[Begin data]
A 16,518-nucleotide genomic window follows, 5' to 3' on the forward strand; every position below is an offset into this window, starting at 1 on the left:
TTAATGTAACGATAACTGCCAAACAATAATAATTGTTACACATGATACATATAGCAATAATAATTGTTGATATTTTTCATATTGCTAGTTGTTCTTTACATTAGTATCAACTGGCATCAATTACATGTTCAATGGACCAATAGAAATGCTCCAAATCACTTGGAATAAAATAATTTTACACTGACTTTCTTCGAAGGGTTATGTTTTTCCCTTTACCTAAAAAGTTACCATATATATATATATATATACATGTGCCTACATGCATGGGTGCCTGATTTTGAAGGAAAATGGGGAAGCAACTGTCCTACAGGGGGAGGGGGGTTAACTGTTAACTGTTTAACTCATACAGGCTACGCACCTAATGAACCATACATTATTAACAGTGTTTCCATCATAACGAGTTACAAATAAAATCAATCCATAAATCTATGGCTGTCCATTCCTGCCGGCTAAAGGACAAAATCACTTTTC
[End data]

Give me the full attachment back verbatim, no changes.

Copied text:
A 16,518-nucleotide genomic window follows, 5' to 3' on the forward strand; every position below is an offset into this window, starting at 1 on the left:
TTAATGTAACGATAACTGCCAAACAATAATAATTGTTACACATGATACATATAGCAATAATAATTGTTGATATTTTTCATATTGCTAGTTGTTCTTTACATTAGTATCAACTGGCATCAATTACATGTTCAATGGACCAATAGAAATGCTCCAAATCACTTGGAATAAAATAATTTTACACTGACTTTCTTCGAAGGGTTATGTTTTTCCCTTTACCTAAAAAGTTACCATATATATATATATATATACATGTGCCTACATGCATGGGTGCCTGATTTTGAAGGAAAATGGGGAAGCAACTGTCCTACAGGGGGAGGGGGGTTAACTGTTAACTGTTTAACTCATACAGGCTACGCACCTAATGAACCATACATTATTAACAGTGTTTCCATCATAACGAGTTACAAATAAAATCAATCCATAAATCTATGGCTGTCCATTCCTGCCGGCTAAAGGACAAAATCACTTTTC